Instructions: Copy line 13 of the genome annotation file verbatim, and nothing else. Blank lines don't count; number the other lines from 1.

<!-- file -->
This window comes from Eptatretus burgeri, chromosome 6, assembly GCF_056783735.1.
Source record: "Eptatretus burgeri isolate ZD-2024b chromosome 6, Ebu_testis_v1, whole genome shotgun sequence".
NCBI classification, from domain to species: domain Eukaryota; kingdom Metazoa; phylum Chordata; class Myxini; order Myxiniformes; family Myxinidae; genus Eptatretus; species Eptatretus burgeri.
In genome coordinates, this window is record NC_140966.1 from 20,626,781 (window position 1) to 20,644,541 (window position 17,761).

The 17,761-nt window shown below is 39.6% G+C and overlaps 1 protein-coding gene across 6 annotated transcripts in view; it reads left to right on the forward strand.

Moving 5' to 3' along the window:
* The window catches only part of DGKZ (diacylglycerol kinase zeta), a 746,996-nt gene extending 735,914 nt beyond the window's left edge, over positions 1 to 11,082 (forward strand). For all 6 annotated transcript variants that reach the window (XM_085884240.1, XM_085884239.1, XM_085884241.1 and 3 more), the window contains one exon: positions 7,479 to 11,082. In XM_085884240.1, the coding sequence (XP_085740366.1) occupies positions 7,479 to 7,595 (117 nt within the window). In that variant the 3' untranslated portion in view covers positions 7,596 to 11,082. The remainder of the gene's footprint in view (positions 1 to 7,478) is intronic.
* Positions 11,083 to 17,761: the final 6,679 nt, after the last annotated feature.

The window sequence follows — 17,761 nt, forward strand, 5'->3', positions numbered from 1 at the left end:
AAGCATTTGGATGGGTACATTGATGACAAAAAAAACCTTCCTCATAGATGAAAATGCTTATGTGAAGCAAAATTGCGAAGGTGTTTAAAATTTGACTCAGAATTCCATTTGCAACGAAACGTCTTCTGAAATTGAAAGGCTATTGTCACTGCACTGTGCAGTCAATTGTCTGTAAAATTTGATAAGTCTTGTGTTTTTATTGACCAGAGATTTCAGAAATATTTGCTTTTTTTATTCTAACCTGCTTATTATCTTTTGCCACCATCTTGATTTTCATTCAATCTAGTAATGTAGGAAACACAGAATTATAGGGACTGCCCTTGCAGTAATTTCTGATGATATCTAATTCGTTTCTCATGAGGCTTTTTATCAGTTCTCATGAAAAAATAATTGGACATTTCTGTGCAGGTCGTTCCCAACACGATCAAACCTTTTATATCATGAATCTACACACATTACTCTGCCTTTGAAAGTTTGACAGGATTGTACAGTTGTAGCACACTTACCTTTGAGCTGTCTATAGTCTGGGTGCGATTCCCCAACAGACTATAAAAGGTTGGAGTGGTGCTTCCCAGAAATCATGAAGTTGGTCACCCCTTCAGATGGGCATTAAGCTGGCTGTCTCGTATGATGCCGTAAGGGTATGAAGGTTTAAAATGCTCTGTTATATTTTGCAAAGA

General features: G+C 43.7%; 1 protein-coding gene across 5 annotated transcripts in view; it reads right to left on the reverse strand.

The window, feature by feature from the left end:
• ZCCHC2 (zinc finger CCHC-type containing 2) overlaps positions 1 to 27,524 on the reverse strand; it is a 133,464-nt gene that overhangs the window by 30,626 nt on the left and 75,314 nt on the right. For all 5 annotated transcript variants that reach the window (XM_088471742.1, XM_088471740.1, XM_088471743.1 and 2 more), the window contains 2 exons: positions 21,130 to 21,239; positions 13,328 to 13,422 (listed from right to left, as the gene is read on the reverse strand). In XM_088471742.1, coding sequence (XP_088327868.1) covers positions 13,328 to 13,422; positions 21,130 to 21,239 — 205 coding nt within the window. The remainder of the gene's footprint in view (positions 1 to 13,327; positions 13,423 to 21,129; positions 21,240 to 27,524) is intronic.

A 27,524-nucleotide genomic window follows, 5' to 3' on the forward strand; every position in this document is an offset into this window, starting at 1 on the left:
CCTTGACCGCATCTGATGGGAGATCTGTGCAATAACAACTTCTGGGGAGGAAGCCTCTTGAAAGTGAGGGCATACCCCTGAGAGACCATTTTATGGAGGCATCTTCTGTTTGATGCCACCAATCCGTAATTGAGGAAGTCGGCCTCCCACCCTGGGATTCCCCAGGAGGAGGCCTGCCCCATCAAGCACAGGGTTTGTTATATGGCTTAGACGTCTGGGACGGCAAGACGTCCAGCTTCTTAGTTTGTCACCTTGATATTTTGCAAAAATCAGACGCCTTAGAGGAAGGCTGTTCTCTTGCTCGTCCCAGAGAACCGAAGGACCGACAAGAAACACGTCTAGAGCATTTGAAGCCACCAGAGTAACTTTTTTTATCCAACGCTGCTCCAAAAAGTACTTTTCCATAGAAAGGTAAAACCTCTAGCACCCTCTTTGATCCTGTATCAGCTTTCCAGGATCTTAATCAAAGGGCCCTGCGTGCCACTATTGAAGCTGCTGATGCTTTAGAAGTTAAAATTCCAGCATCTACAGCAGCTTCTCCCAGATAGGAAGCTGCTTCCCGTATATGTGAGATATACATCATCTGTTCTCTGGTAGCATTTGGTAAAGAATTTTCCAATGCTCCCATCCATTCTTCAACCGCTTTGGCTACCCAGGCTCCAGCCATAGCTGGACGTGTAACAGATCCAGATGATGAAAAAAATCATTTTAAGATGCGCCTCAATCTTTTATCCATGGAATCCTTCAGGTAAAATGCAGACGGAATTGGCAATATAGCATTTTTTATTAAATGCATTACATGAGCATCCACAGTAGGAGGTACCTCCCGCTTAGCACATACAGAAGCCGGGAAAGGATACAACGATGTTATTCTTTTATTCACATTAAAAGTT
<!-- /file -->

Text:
• ZCCHC2 (zinc finger CCHC-type containing 2) overlaps positions 1 to 27,524 on the reverse strand; it is a 133,464-nt gene that overhangs the window by 30,626 nt on the left and 75,314 nt on the right. For all 5 annotated transcript variants that reach the window (XM_088471742.1, XM_088471740.1, XM_088471743.1 and 2 more), the window contains 2 exons: positions 21,130 to 21,239; positions 13,328 to 13,422 (listed from right to left, as the gene is read on the reverse strand). In XM_088471742.1, coding sequence (XP_088327868.1) covers positions 13,328 to 13,422; positions 21,130 to 21,239 — 205 coding nt within the window. The remainder of the gene's footprint in view (positions 1 to 13,327; positions 13,423 to 21,129; positions 21,240 to 27,524) is intronic.